A Funny Thing Happened on My Way to Chemotherapy

Thursday, August 29, 2019 - 8:27am

Dan Shapiro, PhD, is a cancer survivor, clinical psychologist and the Vice Dean for Faculty and Administrative Affairs at the Penn State College of Medicine. Join us on Saturday, September 14 for Chapter 2: A Cancer Survivor’s Workshop for Living Your Best Life, where Dr. Shapiro will deliver the keynote address, A Funny Thing Happened on My Way to Chemotherapy, a series of stories about life with cancer.

When I was 20 years old, I was studying at the National Theatre Institute (NTI) in Connecticut pursuing an education that I hoped would lead me to become an actor or writer. That’s when it all happened. I had a bad cough, some difficulty breathing, night sweats and a pain in my shoulder anytime I drank alcohol. I saw two or three doctors before one of them finally decided to send me for an x-ray. After finding a large abnormal mass, I was immediately sent to an oncologist. That was the end of my academic career at NTI, but it was just the beginning of everything else.

I was diagnosed with Hodgkin’s Lymphoma and spent the next five years in and out of treatment. Cancer obliterated my early 20s. It shaped me as a person, shaped my family and changed the entire landscape of our lives. At a time when I should have been studying and hanging out with my friends, I was sitting in waiting rooms and going through some of the most difficult cancer treatments available. None of it was easy; it was extremely difficult. But every single one of those experiences shaped my life into what it is now.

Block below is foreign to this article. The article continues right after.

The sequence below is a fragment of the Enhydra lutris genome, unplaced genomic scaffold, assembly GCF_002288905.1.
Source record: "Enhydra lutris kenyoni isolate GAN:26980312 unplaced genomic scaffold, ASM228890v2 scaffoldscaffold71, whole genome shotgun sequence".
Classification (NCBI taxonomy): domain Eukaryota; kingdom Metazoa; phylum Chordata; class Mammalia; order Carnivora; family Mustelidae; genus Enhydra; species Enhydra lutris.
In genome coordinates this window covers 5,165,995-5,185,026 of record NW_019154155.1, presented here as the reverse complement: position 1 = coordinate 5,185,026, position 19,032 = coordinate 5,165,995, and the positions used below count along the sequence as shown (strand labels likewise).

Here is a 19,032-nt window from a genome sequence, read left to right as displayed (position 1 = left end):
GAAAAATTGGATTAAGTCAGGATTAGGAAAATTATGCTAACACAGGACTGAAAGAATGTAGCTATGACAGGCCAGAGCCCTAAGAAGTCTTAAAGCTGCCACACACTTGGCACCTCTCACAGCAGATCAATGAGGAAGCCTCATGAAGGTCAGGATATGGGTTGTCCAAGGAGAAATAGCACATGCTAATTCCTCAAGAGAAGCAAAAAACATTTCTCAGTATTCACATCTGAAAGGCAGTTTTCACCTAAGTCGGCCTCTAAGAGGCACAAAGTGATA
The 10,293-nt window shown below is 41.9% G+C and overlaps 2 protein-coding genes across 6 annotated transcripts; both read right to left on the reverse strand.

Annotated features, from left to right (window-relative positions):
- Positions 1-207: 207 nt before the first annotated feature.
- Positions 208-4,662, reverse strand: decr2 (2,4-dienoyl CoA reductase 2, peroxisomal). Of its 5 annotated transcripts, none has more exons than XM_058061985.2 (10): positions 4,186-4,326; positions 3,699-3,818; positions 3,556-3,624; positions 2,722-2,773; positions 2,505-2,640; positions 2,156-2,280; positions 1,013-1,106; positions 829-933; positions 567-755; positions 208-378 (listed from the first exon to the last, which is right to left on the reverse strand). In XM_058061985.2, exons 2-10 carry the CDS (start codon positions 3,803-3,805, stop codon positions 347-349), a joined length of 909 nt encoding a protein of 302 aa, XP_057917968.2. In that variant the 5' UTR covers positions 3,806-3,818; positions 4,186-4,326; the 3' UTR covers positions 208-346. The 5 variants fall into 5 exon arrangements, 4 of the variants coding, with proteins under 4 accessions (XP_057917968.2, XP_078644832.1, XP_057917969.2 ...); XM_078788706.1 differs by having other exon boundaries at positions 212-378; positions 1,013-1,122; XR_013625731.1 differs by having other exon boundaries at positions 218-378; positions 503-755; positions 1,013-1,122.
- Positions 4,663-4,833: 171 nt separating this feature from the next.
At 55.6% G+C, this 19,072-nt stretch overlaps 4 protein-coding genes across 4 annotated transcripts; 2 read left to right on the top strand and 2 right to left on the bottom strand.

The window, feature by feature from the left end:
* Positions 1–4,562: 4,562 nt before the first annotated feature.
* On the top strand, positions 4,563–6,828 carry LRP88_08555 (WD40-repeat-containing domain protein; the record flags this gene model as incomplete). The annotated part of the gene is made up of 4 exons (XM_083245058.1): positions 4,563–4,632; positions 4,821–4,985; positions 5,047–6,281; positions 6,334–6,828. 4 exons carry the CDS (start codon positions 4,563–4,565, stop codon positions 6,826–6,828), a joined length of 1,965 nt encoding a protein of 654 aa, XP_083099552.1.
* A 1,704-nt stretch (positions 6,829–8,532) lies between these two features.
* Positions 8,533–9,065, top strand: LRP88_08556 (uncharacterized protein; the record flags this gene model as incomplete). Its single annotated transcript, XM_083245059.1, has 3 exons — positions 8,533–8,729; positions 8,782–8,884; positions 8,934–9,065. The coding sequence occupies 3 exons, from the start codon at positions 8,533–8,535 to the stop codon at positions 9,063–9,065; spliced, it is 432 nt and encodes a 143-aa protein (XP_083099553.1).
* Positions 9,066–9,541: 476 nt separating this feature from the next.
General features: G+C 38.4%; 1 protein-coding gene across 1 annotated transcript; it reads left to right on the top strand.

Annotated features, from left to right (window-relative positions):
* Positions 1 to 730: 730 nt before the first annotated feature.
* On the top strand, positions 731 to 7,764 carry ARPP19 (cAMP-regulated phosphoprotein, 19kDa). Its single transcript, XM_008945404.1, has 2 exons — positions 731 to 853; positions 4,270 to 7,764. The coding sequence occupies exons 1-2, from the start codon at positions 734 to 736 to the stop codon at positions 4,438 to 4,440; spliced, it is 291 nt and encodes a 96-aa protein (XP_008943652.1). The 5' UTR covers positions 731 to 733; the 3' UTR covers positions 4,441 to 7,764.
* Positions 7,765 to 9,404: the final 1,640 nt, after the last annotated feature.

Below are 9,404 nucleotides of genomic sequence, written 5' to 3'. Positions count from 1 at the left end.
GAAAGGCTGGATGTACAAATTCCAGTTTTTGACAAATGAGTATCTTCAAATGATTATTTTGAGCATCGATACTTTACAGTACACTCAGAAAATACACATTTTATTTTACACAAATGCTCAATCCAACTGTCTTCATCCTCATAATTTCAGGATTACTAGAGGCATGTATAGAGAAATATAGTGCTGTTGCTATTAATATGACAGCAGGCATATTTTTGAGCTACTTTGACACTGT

There are so many different ways to cope with this disease. When I was going through treatment, I wrote everything down. I used writing as my emotional radar and eventually compiled all my notes into my first book. Now, as a survivor, I find that sharing stories is a very powerful tool, especially for cancer survivors because we’ve all shared some of the same universal experiences.

There’s something extremely validating about hearing your experience come from someone else’s mouth. To be in the presence of a room full of other people who understand that vulnerability — who have visited the edge of human experience — is extremely moving.

I want the survivors who come to Chapter 2 to feel validated, understood and comforted. I want them to appreciate the importance of spending time with other patients because no matter where you’re at — if you’re newly-diagnosed or a 20-year survivor — the things we learn from each other can have a profound impact on our lives.

I hope that sharing my story makes others laugh and feel buoyed. My story will be funny at times and moving at others, but if we can laugh together, all the better.

Editor’s Note: Cancer patient outcomes and experiences may vary, even for those with the same type of cancer. An individual patient’s story should not be used as a prediction of how another patient will respond to treatment. Roswell Park is transparent about the survival rates of our patients as compared to national standards, and provides this information, when available, within the cancer type sections of this website.